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Steve Green (not verified) March 26, 2012

Social media have indeed changed the name of the game. But I think in a more fundamental way than you suggest. I don't think a change in skills and habit within the European Commission will be enough. The top down intensely legalistic culture within the EC will prevent any successful moves. Social media is about a two-way (or multi-way) conversation; it is not simply another one way communication channel. Trust in traditional politicians and political structures and processes are continuing to decline. Todays social media savvy are looking far more for engagement and influence and not simply waiting to be told what their "betters" have decided for them. ACTA is a good case. Quite simply what was good for big business (and hence with the support of the poltiical classes) was not seen as good for society and individuals. Policy formulation will need to change to include far greater acceptance. The Occupy movements, the Arab Spring revolutions, the anti-austerity campaigners have all shown the sharp end of a greater individualistic engagement with decisions.. rather than the expert led top down approach. In effect post Lisbon the EC now has the four way power split: EC, Council, Parliament and activist online public. Tjose member states who are top down, elitist and secretive in their own workings wil have significant difficulties adapting.

Karen (not verified) March 27, 2012

There is a need for a change of culture in some institutions and departments more than a "framework". We don't need more rules, but less and the ones we have should be simple. But social media need to be incorporated into the overall communication strategies that are being made.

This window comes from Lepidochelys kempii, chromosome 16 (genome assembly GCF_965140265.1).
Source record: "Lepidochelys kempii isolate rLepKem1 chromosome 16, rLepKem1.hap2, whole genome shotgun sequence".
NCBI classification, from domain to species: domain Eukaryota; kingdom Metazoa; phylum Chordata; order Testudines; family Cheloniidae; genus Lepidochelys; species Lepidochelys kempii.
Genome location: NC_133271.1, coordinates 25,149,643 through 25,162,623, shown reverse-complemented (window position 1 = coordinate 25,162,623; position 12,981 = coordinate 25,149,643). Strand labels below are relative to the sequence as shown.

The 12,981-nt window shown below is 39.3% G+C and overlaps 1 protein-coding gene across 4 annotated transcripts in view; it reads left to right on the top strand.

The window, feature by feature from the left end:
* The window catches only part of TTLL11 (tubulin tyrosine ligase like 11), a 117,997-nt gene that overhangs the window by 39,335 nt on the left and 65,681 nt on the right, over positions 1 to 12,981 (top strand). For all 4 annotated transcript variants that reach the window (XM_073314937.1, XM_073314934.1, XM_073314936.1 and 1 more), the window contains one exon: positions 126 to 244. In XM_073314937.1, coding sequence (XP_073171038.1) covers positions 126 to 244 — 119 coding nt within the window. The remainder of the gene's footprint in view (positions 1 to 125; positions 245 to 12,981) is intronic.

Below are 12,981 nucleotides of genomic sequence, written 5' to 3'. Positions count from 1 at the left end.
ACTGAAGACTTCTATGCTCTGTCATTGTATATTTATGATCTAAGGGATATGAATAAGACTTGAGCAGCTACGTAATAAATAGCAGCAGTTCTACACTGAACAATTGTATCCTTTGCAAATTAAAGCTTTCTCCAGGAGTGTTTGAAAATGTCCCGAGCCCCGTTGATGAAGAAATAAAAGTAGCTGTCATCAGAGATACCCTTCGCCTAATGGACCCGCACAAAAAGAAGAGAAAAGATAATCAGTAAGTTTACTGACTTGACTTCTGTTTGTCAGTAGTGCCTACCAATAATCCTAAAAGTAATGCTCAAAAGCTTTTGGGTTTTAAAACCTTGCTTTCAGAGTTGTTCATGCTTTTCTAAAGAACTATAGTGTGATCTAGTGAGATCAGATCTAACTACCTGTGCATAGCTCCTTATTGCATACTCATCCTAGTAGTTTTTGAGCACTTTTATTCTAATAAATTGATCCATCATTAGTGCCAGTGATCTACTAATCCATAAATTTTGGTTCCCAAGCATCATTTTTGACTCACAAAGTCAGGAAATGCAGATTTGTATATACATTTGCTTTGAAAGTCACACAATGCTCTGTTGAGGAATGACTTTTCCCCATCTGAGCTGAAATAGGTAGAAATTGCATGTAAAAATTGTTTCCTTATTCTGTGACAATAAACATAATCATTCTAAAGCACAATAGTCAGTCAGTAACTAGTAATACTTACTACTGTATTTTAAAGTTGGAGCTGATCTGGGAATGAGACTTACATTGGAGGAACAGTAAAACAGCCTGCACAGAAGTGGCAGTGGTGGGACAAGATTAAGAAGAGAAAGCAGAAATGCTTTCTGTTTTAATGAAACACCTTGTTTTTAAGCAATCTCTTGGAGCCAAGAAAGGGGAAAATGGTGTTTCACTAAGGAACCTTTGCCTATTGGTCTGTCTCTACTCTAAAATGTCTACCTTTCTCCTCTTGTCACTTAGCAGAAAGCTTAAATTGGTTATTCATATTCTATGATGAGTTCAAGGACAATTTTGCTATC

Jovan Kurbalija March 28, 2012

Steve, I have a mixed experience with the EC. Apart from the communication style you described, I have had some more positive experiences. The Internet governance team (DG INFO) is quite engaged in offline/online discussion. During the EuroDIG Belgrade in may 2011, the DG INFO representative engaged in discussion with people from the Pirate Party in the plenary session attended by more than 500 people. It was almost unthinkable a few years ago to have EU's official doing anything beyond reading prepared text "on behalf of member states", etc. You can also follow DG INFO people on social media. They are "early birds". Let us hope that they will survive against institutional inertia and "status quo" instinct of bureaucratic machinery. Otherwise "Sir Humphrey" will become immortal.

Jovan Kurbalija March 28, 2012

A change of culture will take time. Social media cannot be introduced top-down as a new policy/strategy. It needs a lot of "smart policy" with more carrots than sticks.

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